Spectral data of isolated compounds

Three compounds, 1-3 (Fig. 1) were isolated from fractions Za4 and Za6 of the methanol extract. Their spectral data is displayed below (Additional file 3):
  • Compound 1: yellow needle like crystals (8.2 mg); 1H NMR (300 MHz, CDCl3), δH (m, J in Hertz): 6.32 (s, H-4), 7.55 (brd, J = 9 Hz, H-5), 7.77(ddd, J = 8.7, 6.9, 1.8 Hz, H-6), 7.36 (m, H-7), 8.50(dd, J = 7.8, 1.5 Hz, H-8), 3.89(s, N-CH 3), 3.98 (s, 1-OCH 3), 4.07 (s, 3-OCH 3); 13C NMR (75 MHz, CDCl3): 156.2 (C-1), 130.2 (C-2), 159.4 (C-3), 86.7 (C-4), 140.5 (C-4a), 114.6(C-5), 142.1(C-5a), 134.0 (C-6), 121.5(C-7), 126.7(C-8), 120.8 (C-8a), 180.7 (C-9), 105.9 (C-9a), 34.1(N-CH3), 60.8 (1-OCH3), 56.0 (3-OCH3); ESI-MS ([M] + at m/z 285.4) calcd for C16H15NO4

  • Compound 2: Yellow powder (7.2 mg); 1H NMR (300 MHz, CDCl3), δH (m, J in Hertz): 6.32(d, J = 2.1 Hz, H-2), 6.54(d, J = 2.2 Hz, H-4), 7.25 (m, H-5), 7.25 (m, H-6), 7.35 (m, H-7), 8.39 (dd, J = 8.1, 1.6 Hz, H-8), 3.93 (s, N-CH 3), 3.97 (s, 3-OCH 3); 13C NMR (75 MHz, CDCl3): 165.3 (C-1), 89.6 (C-2), 166.3 (C-3), 89.5 (C-4), 142.5 (C-4a), 115.4 (C-5), 145.0 (C-5a), 134.1 (C-6), 121.2 (C-7), 126.9 (C-8), 120.7 (C-8a), 180.4 (C-9), 104.8 (C-9a), 33.8 (N-CH3), 55.2 (3-OCH3); ESI-MS([M]+ at m/z 255.3) calcd for C15H13NO3

  • Compound 3: Orange powder (5.0 mg); 1H NMR (300 MHz, CDCl3), δH (m, J in Hertz): 8.07(d, J = 9.6 Hz, H-8), 7.64 (d, J = 2.7 Hz, H-4) 7.29 (d, J = 9.6 Hz, H-7) 7.10 (d, J = 2.7Hz, H-2), 4.49 (s, 5-OCH 3), 4.17 (s, 1-OCH3), 4.08 (s, N-H); 13C NMR (75 MHz, CDCl3): 157.3 (C-1), 102.1 (C-2), 164.3 (C-3), 104.7 (C-4), 143.1 (C-4a), 141.4 (C-5), 142.0 (C-5a), 152.2 (C-6), 112.2 (C-7), 118.2 (C-8), 115.0 (C-8a), 185.1 (C-9), 104.7 (C-9a), 59.1 (1- OCH3), 61.7 (5-OCH3), 56.9 (6-OCH3)

Fig. 1

Chemical structure of compounds 1, 2 and 3

Antimycobacterial activity of compounds

Compound 1, 2 and 3 were screened for activity against M. tuberculosis. Compound 1 had MICs of 1.5 μg/ml, 3.5 μg/ml and 8.3 μg/ml on the pan sensitive, isoniazid resistant and rifampicin resistant strains respectively (Table 2). Compound 3 had MICs of 5.1 μg/ml, 4.5 μg/ml and 3.9 μg/ml on the pan sensitive, isoniazid resistant and rifampicin resistant strains of M. tuberculosis respectively while the MIC of compound 2 was beyond the tested concentration, 6.250 μg/ml.
Table 2

Mean MIC Values of isolated compounds 1, 2 and 3 on three strains of M. tuberculosis

 

Antimycobacterial activity MIC (μg/ml)

Compound

Pan sensitive strain (H37RV)

Rifampicin resistant strain (TMC 331)

Isoniazid resistant strain (TMC 301)

1

1.5 ± 0.8

5.9 ± 3.2

3.2 ± 1.7

2

>6.250

>6.250

>6.250

3

5.1 ± 1.1

4.1 ± 0.0

3.9 ± 0.6

Isoniazid

2.0 ± 0.0

4.0 ± 2.1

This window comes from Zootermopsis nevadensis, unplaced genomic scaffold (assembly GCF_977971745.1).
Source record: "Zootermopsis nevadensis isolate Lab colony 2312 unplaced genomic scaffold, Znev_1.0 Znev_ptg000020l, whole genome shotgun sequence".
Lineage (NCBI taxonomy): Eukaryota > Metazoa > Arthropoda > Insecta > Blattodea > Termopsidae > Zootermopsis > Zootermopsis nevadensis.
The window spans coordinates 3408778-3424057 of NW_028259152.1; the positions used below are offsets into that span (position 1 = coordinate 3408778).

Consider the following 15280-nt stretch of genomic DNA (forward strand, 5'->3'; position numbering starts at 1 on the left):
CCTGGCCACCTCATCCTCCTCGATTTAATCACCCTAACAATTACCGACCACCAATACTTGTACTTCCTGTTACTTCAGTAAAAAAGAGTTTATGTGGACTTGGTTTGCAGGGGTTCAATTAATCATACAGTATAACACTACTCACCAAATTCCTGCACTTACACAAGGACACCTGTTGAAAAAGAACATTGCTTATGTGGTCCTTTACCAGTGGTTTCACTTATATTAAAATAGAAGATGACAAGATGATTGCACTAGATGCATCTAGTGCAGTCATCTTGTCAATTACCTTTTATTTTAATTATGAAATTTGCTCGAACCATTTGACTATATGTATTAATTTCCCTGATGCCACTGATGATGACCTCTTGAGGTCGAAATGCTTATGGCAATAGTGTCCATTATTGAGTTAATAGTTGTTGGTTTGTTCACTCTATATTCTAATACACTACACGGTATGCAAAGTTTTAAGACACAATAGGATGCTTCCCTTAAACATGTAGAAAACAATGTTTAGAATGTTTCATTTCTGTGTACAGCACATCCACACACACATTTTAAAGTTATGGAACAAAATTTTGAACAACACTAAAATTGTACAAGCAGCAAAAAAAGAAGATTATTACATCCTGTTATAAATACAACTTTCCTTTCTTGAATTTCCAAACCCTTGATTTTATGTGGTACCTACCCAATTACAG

-

Rifampicin

4.0 ± 0.0

-

2.0 ± 0.0

± Standard deviation

Discussion

>The search for new anti TB drugs is continuing to be the focus for most research globally due to development of multi drug and extensively drug resistant strains of M. tuberculosis. Although drugs like bedaquiline and delamanid have recently been discovered and are used in treatment of MDR TB [7], they are equally expensive and unavailable in poor resource countries. Furthermore reports of totally drug resistant TB in countries like India and South Africa are threatening to make the disease untreatable [16, 17]. In this study, the anti mycobacterial activity of the crude extracts, fractions and compounds from Z. leprieurii were evaluated to help demonstrate the plant’s potential as an alternative source for new anti TB agents. The extracts/fractions were considered to be active if the MICs were ≤ 100 μg/ml [18, 19] while the pure compounds were considered to have antimycobacterial activity if their MIC ≤ 6.25 μg/ml; the maximum tested concentration. In the same way an extract, fraction or compound was considered not to be active if the MIC value was beyond the tested concentration.

Both crude extracts from Z. leprieurii showed some inhibitory activity with the methanol extract being more active against all the M. tuberculosis strains as compared to the chloroform extract. This could be due to numerous compounds extracted by methanol which is believed to be an efficient solvent during extraction [2022]. The methanol extract was fractionated and fractions Za4 and Za6 were the most active against all the tested strains; implying that they could possibly contain compounds which could be active on MDR TB warranting further phytopharmacological analysis. However, the activity of the crude extracts was generally lower than that of the pure drugs; isoniazid and rifampicin. The low anti-TB inhibition exhibited by the crude extracts could be due to presence of impurities which may interfere with and reduce the potency of the extracts [23]. Over all, purification of Z. leprieurii methanol extract yielded fractions that showed substantial activity than the crude extracts especially against the pan sensitive strain. Among these, fraction Za4 (MIC = 6.3 μg/ml) was seven times more potent than the methanol crude extract (MIC = 47.5 μg/ml).

Three known acridone alkaloids that is; 2-hydroxy-1, 3-dimethoxy-10-methyl-9-acridone (1), 1-hydroxy-3-methoxy-10-methyl-9-acridone (2) and 3-hydroxy-1, 5, 6-trimethoxy-9-acridone (3) were isolated from fractions Za4 and Za7. Their structures were confirmed by analyzing their spectral data and also through comparison with already published work [2426]. When screened for anti mycobacterial activity, compound 1 was found to have a lower MIC value (MIC = 1.5 μg/ml) than both isoniazid (MIC = 0.2 μg/ml) and rifampin (MIC = 0.4 μg/ml); two first line drugs that form a backbone in TB treatment [27]. This shows that there is potential for further development of compound 1 into new anti TB agents that could be an alternative to the two most important first line drugs in TB treatment. On the contrary, Compound 2 was inactive on M. tuberculosis. The variation in activity could not be verified in this study however it is thought that it could be linked to the number and positions of hydroxyl and methoxy groups on rings A and B. Previous studies have shown that the antimycobacterial activity of alkaloids is affected by the number and positions of functional groups [28].